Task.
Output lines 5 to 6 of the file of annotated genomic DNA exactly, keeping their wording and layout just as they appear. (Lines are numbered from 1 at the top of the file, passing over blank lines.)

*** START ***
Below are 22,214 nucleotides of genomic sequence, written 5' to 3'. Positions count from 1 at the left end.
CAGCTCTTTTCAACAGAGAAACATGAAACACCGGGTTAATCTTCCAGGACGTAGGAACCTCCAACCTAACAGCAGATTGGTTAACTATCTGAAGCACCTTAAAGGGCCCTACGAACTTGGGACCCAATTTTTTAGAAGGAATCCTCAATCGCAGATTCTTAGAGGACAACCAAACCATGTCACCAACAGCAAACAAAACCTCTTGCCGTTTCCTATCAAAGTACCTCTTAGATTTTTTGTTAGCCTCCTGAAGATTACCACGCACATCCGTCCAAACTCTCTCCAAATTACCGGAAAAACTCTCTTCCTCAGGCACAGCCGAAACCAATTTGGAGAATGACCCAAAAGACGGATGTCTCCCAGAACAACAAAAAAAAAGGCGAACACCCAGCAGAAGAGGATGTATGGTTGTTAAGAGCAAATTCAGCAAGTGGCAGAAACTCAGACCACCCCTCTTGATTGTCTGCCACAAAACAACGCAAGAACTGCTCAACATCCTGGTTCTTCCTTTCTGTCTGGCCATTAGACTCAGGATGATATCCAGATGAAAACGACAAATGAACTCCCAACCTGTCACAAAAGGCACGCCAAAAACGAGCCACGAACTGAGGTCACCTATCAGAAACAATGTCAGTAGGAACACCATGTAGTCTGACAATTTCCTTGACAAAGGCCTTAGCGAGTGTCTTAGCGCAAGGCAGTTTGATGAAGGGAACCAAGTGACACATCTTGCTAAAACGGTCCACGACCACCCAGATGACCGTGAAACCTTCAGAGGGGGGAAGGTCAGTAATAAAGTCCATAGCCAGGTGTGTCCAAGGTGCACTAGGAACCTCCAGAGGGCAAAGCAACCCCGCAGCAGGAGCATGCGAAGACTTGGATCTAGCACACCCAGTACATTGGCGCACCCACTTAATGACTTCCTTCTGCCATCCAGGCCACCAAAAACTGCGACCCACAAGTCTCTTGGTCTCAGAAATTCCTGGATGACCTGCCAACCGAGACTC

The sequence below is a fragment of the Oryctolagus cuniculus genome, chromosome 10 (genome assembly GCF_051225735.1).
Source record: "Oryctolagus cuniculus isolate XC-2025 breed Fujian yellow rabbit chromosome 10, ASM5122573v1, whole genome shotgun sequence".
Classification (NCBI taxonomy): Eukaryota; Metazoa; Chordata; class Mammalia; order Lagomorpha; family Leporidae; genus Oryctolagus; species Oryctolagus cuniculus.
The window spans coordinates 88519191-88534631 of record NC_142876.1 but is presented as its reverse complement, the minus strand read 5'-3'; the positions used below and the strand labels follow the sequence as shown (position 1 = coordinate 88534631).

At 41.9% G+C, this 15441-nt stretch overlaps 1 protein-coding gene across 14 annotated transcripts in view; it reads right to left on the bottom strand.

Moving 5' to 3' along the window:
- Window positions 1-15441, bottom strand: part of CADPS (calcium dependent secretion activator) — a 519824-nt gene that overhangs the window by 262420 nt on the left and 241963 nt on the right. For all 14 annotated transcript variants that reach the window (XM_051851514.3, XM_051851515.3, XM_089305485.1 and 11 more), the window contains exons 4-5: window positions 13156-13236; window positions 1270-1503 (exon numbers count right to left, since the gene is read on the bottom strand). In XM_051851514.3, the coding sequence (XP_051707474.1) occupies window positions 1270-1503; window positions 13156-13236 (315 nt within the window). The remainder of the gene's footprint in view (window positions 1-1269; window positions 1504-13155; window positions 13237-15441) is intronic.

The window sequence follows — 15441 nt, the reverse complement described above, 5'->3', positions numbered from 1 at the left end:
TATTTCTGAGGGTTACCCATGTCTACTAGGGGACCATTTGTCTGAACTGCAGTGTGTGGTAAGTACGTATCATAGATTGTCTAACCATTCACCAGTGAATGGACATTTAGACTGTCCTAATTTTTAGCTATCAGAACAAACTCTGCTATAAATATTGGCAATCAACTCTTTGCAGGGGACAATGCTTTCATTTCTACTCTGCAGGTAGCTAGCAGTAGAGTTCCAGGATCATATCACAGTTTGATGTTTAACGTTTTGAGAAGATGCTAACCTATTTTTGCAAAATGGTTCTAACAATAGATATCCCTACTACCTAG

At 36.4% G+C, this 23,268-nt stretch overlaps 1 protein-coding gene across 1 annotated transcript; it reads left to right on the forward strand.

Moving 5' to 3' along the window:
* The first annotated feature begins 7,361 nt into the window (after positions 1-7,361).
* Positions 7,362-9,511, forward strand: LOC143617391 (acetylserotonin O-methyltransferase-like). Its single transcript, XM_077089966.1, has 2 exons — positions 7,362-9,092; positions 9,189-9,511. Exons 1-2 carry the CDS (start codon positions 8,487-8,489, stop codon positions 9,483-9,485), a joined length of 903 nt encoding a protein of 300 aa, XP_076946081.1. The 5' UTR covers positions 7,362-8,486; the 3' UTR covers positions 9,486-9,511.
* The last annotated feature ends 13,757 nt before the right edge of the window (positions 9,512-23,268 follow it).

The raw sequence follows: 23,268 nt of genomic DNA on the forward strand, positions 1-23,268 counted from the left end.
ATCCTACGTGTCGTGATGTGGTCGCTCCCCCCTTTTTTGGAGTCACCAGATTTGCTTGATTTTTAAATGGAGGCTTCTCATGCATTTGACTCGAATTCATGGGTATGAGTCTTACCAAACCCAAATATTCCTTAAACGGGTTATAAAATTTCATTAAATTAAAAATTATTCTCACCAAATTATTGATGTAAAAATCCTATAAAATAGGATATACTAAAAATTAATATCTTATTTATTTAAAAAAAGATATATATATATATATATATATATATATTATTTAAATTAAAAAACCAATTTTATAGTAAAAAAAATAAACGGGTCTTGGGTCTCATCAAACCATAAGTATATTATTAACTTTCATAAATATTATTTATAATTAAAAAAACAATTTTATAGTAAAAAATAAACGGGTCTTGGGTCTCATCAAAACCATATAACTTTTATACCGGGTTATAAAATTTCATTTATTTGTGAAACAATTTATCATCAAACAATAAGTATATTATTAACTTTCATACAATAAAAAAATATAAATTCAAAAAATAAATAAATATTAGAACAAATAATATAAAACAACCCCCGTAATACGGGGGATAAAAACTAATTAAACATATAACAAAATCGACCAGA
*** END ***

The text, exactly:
Classification (NCBI taxonomy): Eukaryota; Metazoa; Chordata; class Mammalia; order Lagomorpha; family Leporidae; genus Oryctolagus; species Oryctolagus cuniculus.
The window spans coordinates 88519191-88534631 of record NC_142876.1 but is presented as its reverse complement, the minus strand read 5'-3'; the positions used below and the strand labels follow the sequence as shown (position 1 = coordinate 88534631).